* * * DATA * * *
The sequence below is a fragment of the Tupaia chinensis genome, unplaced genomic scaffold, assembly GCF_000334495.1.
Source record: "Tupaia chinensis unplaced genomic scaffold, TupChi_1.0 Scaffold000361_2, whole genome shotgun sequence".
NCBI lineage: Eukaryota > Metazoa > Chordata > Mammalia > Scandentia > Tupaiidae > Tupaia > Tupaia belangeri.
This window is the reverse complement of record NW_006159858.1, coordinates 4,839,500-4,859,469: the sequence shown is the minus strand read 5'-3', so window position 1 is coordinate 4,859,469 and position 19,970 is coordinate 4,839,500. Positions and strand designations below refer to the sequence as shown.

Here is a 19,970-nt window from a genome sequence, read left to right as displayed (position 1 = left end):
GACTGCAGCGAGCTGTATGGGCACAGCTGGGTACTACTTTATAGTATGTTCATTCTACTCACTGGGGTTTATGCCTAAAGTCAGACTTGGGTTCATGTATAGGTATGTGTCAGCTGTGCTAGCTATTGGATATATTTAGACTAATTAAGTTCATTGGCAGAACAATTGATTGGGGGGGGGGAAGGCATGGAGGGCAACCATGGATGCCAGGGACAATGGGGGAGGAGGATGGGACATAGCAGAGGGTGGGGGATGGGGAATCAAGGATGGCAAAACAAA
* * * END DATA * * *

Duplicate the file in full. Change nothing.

The sequence below is a fragment of the Tupaia chinensis genome, unplaced genomic scaffold, assembly GCF_000334495.1.
Source record: "Tupaia chinensis unplaced genomic scaffold, TupChi_1.0 Scaffold000361_2, whole genome shotgun sequence".
NCBI lineage: Eukaryota > Metazoa > Chordata > Mammalia > Scandentia > Tupaiidae > Tupaia > Tupaia belangeri.
This window is the reverse complement of record NW_006159858.1, coordinates 4,839,500-4,859,469: the sequence shown is the minus strand read 5'-3', so window position 1 is coordinate 4,859,469 and position 19,970 is coordinate 4,839,500. Positions and strand designations below refer to the sequence as shown.

Here is a 19,970-nt window from a genome sequence, read left to right as displayed (position 1 = left end):
GACTGCAGCGAGCTGTATGGGCACAGCTGGGTACTACTTTATAGTATGTTCATTCTACTCACTGGGGTTTATGCCTAAAGTCAGACTTGGGTTCATGTATAGGTATGTGTCAGCTGTGCTAGCTATTGGATATATTTAGACTAATTAAGTTCATTGGCAGAACAATTGATTGGGGGGGGGGAAGGCATGGAGGGCAACCATGGATGCCAGGGACAATGGGGGAGGAGGATGGGACATAGCAGAGGGTGGGGGATGGGGAATCAAGGATGGCAAAACAAA